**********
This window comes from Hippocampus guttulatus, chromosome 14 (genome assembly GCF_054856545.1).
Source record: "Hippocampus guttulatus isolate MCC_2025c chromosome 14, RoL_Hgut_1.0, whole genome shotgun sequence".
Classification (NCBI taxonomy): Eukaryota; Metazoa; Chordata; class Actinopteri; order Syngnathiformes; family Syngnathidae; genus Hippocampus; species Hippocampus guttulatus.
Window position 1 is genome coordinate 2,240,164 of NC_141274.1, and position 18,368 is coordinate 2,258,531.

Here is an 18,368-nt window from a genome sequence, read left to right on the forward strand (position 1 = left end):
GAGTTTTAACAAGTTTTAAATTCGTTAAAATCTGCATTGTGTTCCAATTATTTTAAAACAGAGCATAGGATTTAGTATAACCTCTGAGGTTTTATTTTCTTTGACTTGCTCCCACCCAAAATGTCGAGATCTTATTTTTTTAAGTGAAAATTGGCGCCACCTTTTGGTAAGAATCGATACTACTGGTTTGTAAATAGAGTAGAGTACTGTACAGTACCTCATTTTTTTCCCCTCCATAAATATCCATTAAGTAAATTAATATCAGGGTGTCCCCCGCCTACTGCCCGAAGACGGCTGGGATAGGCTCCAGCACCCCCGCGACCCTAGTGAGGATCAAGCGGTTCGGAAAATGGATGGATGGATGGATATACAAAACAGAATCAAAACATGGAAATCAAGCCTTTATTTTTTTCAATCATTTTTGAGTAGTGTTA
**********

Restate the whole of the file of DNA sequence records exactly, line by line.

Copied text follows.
This window comes from Hippocampus guttulatus, chromosome 14 (genome assembly GCF_054856545.1).
Source record: "Hippocampus guttulatus isolate MCC_2025c chromosome 14, RoL_Hgut_1.0, whole genome shotgun sequence".
Classification (NCBI taxonomy): Eukaryota; Metazoa; Chordata; class Actinopteri; order Syngnathiformes; family Syngnathidae; genus Hippocampus; species Hippocampus guttulatus.
Window position 1 is genome coordinate 2,240,164 of NC_141274.1, and position 18,368 is coordinate 2,258,531.

Here is an 18,368-nt window from a genome sequence, read left to right on the forward strand (position 1 = left end):
GAGTTTTAACAAGTTTTAAATTCGTTAAAATCTGCATTGTGTTCCAATTATTTTAAAACAGAGCATAGGATTTAGTATAACCTCTGAGGTTTTATTTTCTTTGACTTGCTCCCACCCAAAATGTCGAGATCTTATTTTTTTAAGTGAAAATTGGCGCCACCTTTTGGTAAGAATCGATACTACTGGTTTGTAAATAGAGTAGAGTACTGTACAGTACCTCATTTTTTTCCCCTCCATAAATATCCATTAAGTAAATTAATATCAGGGTGTCCCCCGCCTACTGCCCGAAGACGGCTGGGATAGGCTCCAGCACCCCCGCGACCCTAGTGAGGATCAAGCGGTTCGGAAAATGGATGGATGGATGGATATACAAAACAGAATCAAAACATGGAAATCAAGCCTTTATTTTTTTCAATCATTTTTGAGTAGTGTTA